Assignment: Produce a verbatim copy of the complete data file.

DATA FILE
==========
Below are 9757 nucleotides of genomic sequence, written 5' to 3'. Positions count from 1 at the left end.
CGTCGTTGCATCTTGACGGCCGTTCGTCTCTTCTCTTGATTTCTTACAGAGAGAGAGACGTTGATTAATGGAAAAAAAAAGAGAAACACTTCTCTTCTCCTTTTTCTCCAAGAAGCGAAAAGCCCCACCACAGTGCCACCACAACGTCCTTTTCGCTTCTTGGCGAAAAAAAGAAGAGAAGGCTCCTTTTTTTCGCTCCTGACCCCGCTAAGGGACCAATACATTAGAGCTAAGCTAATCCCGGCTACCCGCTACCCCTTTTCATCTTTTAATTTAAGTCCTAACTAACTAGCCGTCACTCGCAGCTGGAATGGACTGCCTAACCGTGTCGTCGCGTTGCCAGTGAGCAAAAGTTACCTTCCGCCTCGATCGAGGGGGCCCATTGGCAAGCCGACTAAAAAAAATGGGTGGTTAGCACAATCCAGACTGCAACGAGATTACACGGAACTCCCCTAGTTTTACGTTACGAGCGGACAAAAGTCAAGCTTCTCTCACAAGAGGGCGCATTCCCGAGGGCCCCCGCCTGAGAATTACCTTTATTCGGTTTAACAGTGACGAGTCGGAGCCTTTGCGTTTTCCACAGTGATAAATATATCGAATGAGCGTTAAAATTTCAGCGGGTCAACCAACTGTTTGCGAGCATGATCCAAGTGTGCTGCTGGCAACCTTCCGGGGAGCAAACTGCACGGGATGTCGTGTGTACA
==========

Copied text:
Below are 9757 nucleotides of genomic sequence, written 5' to 3'. Positions count from 1 at the left end.
CGTCGTTGCATCTTGACGGCCGTTCGTCTCTTCTCTTGATTTCTTACAGAGAGAGAGACGTTGATTAATGGAAAAAAAAAGAGAAACACTTCTCTTCTCCTTTTTCTCCAAGAAGCGAAAAGCCCCACCACAGTGCCACCACAACGTCCTTTTCGCTTCTTGGCGAAAAAAAGAAGAGAAGGCTCCTTTTTTTCGCTCCTGACCCCGCTAAGGGACCAATACATTAGAGCTAAGCTAATCCCGGCTACCCGCTACCCCTTTTCATCTTTTAATTTAAGTCCTAACTAACTAGCCGTCACTCGCAGCTGGAATGGACTGCCTAACCGTGTCGTCGCGTTGCCAGTGAGCAAAAGTTACCTTCCGCCTCGATCGAGGGGGCCCATTGGCAAGCCGACTAAAAAAAATGGGTGGTTAGCACAATCCAGACTGCAACGAGATTACACGGAACTCCCCTAGTTTTACGTTACGAGCGGACAAAAGTCAAGCTTCTCTCACAAGAGGGCGCATTCCCGAGGGCCCCCGCCTGAGAATTACCTTTATTCGGTTTAACAGTGACGAGTCGGAGCCTTTGCGTTTTCCACAGTGATAAATATATCGAATGAGCGTTAAAATTTCAGCGGGTCAACCAACTGTTTGCGAGCATGATCCAAGTGTGCTGCTGGCAACCTTCCGGGGAGCAAACTGCACGGGATGTCGTGTGTACA